To see the problem, just imagine if the state did the same thing in every house. Instead of letting homeowners make and enforce their own rules, what if the state decreed that if any person carried a weapon into a home without written permission, the police could enter that home and arrest the perpetrator—even if the homeowner isn’t bothered by the weapon, but simply forgot to write a permission slip. That is exactly how current Wyoming statute treats houses of worship. HB 141 was introduced to right this wrong.
The “Principle of Subsidiarity,” involved here, is precisely why the U.S. Constitution was written to limit the power of the state. Alexis de Tocqueville observed this principle at work in communities across America as he reports in his classic study “Democracy in America.”
The term “Subsidiarity” was coined by the First Vatican Council in 1891. It means that “a central authority should have a subsidiary function, performing only those tasks which cannot be performed at a more local level” (Oxford English Dictionary). Simply put, the state should never make a law if the issue can be handled perfectly well by the church or family.
This doctrine recognizes that families and churches are the most basic building blocks of society. It recognizes that flourishing societies are made up of individuals, families, churches and various mediating institutions that have robust self-governance.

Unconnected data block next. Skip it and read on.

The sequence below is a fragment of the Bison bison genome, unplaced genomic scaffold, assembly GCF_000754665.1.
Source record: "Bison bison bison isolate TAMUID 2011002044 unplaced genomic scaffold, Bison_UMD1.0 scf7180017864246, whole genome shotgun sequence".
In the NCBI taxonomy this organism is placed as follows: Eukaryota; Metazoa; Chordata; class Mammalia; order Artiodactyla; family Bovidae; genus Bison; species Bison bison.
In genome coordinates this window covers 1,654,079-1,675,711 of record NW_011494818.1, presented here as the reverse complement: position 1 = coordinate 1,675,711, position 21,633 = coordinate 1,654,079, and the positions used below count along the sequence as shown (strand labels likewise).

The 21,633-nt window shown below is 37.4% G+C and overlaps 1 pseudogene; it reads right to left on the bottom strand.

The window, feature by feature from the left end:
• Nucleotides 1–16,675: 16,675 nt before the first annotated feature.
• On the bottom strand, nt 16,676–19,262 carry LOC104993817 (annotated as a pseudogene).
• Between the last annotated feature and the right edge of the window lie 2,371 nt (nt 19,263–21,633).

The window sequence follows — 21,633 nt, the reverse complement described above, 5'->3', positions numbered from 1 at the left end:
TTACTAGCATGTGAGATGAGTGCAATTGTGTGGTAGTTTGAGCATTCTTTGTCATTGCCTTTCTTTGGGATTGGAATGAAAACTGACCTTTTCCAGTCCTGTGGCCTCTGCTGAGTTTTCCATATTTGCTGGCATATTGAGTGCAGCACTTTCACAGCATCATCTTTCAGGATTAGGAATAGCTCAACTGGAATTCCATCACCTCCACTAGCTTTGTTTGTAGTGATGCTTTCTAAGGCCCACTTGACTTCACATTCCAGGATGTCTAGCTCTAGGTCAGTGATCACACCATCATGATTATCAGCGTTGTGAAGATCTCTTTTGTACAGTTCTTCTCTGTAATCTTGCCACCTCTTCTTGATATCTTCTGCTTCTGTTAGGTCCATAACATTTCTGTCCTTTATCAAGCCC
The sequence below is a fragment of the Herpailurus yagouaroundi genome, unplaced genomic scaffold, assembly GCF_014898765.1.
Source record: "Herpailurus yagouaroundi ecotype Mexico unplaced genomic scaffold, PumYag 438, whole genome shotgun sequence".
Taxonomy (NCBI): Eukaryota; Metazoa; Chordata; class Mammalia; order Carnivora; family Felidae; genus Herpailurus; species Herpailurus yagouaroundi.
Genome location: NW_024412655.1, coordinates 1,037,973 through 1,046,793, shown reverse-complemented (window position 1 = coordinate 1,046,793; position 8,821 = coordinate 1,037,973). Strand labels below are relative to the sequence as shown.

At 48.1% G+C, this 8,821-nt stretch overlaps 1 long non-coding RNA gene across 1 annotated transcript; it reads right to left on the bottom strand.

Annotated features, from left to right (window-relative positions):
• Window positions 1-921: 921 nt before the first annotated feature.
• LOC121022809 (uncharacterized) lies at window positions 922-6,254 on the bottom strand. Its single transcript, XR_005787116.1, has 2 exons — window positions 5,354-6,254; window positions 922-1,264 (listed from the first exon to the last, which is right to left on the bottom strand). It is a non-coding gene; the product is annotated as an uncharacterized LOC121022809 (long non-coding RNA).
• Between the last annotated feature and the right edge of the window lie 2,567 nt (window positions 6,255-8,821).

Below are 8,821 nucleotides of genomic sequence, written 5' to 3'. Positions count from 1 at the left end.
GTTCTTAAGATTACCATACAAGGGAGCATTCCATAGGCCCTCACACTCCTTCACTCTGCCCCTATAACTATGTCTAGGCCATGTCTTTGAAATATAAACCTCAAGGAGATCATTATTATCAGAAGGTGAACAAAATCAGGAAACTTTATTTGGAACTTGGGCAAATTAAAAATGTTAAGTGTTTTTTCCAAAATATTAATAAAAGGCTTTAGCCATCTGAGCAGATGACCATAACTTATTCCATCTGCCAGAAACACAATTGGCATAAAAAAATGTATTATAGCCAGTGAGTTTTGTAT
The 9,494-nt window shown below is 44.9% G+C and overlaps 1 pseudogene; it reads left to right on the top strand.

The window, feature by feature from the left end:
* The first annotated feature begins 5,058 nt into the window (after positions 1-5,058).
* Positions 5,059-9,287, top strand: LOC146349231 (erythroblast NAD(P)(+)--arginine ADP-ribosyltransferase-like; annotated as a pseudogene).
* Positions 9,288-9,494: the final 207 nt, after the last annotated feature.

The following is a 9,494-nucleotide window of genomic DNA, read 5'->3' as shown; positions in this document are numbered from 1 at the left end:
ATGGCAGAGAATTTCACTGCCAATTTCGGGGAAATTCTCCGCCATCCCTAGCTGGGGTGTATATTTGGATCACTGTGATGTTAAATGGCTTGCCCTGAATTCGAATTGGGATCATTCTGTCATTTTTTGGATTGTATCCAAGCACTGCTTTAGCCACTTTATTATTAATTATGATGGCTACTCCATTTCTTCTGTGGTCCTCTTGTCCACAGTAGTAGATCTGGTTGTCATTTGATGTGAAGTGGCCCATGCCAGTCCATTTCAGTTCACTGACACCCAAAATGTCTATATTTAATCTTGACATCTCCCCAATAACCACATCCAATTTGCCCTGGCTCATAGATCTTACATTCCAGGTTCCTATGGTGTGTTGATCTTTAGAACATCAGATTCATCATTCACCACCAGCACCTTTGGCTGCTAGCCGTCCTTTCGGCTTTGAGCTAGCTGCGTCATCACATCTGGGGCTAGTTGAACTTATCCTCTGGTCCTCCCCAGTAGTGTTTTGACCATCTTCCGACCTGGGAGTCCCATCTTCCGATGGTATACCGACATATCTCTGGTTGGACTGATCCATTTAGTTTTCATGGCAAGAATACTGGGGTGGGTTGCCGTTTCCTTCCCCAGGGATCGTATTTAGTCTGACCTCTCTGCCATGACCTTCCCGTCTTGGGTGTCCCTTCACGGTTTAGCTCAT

Every decision that could be made at a local level, but is usurped by a higher level of governance, weakens families, churches and ultimately society itself.
The application of the Second Amendment within houses of worship is just exactly one such decision. Do we really think that a priest, bishop or pastor is powerless to enforce the gun policy of a congregation? Do we think that elders, parish councils or stake presidencies are too ham-handed to decide a sensible policy, faithful to the Scriptures that they preach?
While current law does allow the decision to be overridden by the local parish council, it does not allow for enforcement to be reclaimed by the local church authority. This creates serious unintended consequences.
If a woman’s purse accidently falls off the pew and spills out a gun carried for self-defense, the local pastor or priest would normally have any number of sensitive and discrete options to deal with the sticky situation.